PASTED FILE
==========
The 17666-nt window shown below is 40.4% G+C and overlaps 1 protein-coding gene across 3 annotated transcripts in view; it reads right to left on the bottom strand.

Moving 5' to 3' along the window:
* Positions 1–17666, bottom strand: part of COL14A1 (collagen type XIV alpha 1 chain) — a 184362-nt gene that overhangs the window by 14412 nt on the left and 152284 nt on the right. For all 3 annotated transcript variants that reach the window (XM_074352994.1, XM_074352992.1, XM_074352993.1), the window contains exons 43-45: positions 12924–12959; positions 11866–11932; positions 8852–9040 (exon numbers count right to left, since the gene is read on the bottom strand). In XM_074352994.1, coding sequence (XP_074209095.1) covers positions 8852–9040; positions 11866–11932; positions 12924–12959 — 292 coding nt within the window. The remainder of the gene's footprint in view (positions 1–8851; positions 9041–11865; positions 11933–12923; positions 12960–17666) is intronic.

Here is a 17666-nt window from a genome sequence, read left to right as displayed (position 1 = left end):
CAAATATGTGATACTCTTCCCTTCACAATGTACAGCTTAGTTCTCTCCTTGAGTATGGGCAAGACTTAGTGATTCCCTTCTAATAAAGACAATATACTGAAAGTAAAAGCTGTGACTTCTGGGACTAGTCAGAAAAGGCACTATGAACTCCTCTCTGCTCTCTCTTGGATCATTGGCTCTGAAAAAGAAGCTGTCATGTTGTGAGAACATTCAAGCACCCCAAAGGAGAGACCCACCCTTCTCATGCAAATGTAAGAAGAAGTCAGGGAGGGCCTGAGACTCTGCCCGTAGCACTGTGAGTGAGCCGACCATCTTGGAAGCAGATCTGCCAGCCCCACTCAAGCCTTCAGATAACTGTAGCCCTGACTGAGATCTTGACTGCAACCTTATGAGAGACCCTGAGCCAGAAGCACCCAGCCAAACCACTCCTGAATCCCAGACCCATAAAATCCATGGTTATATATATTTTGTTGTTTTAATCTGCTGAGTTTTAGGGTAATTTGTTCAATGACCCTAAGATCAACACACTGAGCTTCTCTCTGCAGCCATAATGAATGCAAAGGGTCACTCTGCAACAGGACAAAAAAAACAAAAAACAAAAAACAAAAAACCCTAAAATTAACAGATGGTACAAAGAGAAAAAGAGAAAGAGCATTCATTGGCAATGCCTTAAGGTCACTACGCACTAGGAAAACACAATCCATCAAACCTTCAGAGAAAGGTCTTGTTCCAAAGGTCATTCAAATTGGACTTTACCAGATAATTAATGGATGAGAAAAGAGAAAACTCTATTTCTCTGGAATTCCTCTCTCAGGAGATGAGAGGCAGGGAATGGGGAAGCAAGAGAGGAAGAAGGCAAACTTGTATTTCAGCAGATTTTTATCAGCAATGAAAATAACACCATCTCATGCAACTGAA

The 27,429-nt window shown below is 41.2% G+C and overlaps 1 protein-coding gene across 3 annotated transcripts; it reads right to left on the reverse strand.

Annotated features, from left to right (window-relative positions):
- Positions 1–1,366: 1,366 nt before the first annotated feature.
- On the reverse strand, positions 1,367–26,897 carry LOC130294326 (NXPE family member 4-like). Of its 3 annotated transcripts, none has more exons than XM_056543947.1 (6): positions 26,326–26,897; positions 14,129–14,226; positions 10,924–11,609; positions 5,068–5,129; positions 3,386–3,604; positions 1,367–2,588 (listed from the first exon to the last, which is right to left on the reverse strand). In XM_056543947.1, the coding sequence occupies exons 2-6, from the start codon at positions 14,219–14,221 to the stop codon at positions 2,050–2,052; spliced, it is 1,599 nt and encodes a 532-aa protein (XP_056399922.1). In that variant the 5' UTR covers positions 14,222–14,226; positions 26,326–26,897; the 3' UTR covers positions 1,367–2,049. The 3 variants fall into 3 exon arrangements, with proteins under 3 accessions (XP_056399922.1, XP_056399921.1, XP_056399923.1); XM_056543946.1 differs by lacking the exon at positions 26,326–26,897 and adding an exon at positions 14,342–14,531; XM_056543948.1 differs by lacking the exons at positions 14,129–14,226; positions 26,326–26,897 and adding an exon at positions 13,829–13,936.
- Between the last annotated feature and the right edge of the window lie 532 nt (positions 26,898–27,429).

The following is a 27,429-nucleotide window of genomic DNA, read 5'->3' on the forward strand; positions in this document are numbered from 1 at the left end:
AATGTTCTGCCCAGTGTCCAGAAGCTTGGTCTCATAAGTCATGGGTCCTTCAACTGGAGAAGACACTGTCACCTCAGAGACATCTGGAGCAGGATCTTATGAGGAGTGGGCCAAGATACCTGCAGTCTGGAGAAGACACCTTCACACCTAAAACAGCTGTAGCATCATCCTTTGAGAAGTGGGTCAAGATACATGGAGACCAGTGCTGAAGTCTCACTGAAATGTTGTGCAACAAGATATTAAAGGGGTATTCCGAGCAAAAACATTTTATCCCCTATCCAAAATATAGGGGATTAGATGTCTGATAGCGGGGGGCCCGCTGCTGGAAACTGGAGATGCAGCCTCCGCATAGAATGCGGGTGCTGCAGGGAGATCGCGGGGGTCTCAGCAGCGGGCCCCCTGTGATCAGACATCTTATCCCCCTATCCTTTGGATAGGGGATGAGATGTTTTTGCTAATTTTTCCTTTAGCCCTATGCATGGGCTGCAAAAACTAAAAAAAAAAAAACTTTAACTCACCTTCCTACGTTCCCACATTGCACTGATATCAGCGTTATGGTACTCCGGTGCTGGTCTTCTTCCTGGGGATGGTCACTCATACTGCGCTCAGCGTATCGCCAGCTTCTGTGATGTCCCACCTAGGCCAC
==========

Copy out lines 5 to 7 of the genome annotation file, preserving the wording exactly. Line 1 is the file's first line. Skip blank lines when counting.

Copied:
CAAATATGTGATACTCTTCCCTTCACAATGTACAGCTTAGTTCTCTCCTTGAGTATGGGCAAGACTTAGTGATTCCCTTCTAATAAAGACAATATACTGAAAGTAAAAGCTGTGACTTCTGGGACTAGTCAGAAAAGGCACTATGAACTCCTCTCTGCTCTCTCTTGGATCATTGGCTCTGAAAAAGAAGCTGTCATGTTGTGAGAACATTCAAGCACCCCAAAGGAGAGACCCACCCTTCTCATGCAAATGTAAGAAGAAGTCAGGGAGGGCCTGAGACTCTGCCCGTAGCACTGTGAGTGAGCCGACCATCTTGGAAGCAGATCTGCCAGCCCCACTCAAGCCTTCAGATAACTGTAGCCCTGACTGAGATCTTGACTGCAACCTTATGAGAGACCCTGAGCCAGAAGCACCCAGCCAAACCACTCCTGAATCCCAGACCCATAAAATCCATGGTTATATATATTTTGTTGTTTTAATCTGCTGAGTTTTAGGGTAATTTGTTCAATGACCCTAAGATCAACACACTGAGCTTCTCTCTGCAGCCATAATGAATGCAAAGGGTCACTCTGCAACAGGACAAAAAAAACAAAAAACAAAAAACAAAAAACCCTAAAATTAACAGATGGTACAAAGAGAAAAAGAGAAAGAGCATTCATTGGCAATGCCTTAAGGTCACTACGCACTAGGAAAACACAATCCATCAAACCTTCAGAGAAAGGTCTTGTTCCAAAGGTCATTCAAATTGGACTTTACCAGATAATTAATGGATGAGAAAAGAGAAAACTCTATTTCTCTGGAATTCCTCTCTCAGGAGATGAGAGGCAGGGAATGGGGAAGCAAGAGAGGAAGAAGGCAAACTTGTATTTCAGCAGATTTTTATCAGCAATGAAAATAACACCATCTCATGCAACTGAA

The 27,429-nt window shown below is 41.2% G+C and overlaps 1 protein-coding gene across 3 annotated transcripts; it reads right to left on the reverse strand.

Annotated features, from left to right (window-relative positions):